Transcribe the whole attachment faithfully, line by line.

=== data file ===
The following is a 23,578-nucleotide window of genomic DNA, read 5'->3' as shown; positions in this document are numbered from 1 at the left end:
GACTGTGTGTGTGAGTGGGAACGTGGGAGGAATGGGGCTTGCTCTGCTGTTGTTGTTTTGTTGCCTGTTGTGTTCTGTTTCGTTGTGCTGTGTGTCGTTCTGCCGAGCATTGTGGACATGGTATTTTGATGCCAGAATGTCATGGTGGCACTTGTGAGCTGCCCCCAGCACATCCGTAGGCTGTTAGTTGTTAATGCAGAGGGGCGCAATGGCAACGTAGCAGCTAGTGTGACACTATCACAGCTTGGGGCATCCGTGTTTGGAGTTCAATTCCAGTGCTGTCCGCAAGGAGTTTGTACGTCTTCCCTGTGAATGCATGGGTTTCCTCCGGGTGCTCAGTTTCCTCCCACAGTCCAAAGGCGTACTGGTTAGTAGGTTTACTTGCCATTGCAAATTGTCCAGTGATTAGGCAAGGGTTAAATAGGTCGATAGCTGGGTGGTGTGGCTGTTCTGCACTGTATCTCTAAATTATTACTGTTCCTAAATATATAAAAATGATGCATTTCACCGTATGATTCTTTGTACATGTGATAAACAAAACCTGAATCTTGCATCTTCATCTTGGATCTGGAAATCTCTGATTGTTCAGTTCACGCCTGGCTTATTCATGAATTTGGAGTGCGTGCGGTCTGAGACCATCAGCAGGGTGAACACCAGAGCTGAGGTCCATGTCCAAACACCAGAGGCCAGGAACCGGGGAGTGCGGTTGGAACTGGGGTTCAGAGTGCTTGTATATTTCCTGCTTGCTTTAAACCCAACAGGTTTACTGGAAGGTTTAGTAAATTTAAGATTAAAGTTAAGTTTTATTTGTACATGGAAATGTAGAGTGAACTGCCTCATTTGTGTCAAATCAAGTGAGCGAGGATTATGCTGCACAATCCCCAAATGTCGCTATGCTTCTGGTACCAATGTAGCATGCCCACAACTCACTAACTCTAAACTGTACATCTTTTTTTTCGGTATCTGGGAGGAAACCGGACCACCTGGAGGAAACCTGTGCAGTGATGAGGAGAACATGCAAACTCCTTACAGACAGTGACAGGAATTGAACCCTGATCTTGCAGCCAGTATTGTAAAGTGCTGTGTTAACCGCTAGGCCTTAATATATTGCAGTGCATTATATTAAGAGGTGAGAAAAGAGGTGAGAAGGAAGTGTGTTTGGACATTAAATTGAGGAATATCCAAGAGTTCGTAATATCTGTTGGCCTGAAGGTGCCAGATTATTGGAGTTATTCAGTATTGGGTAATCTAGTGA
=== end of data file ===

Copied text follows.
The following is a 23,578-nucleotide window of genomic DNA, read 5'->3' as shown; positions in this document are numbered from 1 at the left end:
GACTGTGTGTGTGAGTGGGAACGTGGGAGGAATGGGGCTTGCTCTGCTGTTGTTGTTTTGTTGCCTGTTGTGTTCTGTTTCGTTGTGCTGTGTGTCGTTCTGCCGAGCATTGTGGACATGGTATTTTGATGCCAGAATGTCATGGTGGCACTTGTGAGCTGCCCCCAGCACATCCGTAGGCTGTTAGTTGTTAATGCAGAGGGGCGCAATGGCAACGTAGCAGCTAGTGTGACACTATCACAGCTTGGGGCATCCGTGTTTGGAGTTCAATTCCAGTGCTGTCCGCAAGGAGTTTGTACGTCTTCCCTGTGAATGCATGGGTTTCCTCCGGGTGCTCAGTTTCCTCCCACAGTCCAAAGGCGTACTGGTTAGTAGGTTTACTTGCCATTGCAAATTGTCCAGTGATTAGGCAAGGGTTAAATAGGTCGATAGCTGGGTGGTGTGGCTGTTCTGCACTGTATCTCTAAATTATTACTGTTCCTAAATATATAAAAATGATGCATTTCACCGTATGATTCTTTGTACATGTGATAAACAAAACCTGAATCTTGCATCTTCATCTTGGATCTGGAAATCTCTGATTGTTCAGTTCACGCCTGGCTTATTCATGAATTTGGAGTGCGTGCGGTCTGAGACCATCAGCAGGGTGAACACCAGAGCTGAGGTCCATGTCCAAACACCAGAGGCCAGGAACCGGGGAGTGCGGTTGGAACTGGGGTTCAGAGTGCTTGTATATTTCCTGCTTGCTTTAAACCCAACAGGTTTACTGGAAGGTTTAGTAAATTTAAGATTAAAGTTAAGTTTTATTTGTACATGGAAATGTAGAGTGAACTGCCTCATTTGTGTCAAATCAAGTGAGCGAGGATTATGCTGCACAATCCCCAAATGTCGCTATGCTTCTGGTACCAATGTAGCATGCCCACAACTCACTAACTCTAAACTGTACATCTTTTTTTTCGGTATCTGGGAGGAAACCGGACCACCTGGAGGAAACCTGTGCAGTGATGAGGAGAACATGCAAACTCCTTACAGACAGTGACAGGAATTGAACCCTGATCTTGCAGCCAGTATTGTAAAGTGCTGTGTTAACCGCTAGGCCTTAATATATTGCAGTGCATTATATTAAGAGGTGAGAAAAGAGGTGAGAAGGAAGTGTGTTTGGACATTAAATTGAGGAATATCCAAGAGTTCGTAATATCTGTTGGCCTGAAGGTGCCAGATTATTGGAGTTATTCAGTATTGGGTAATCTAGTGA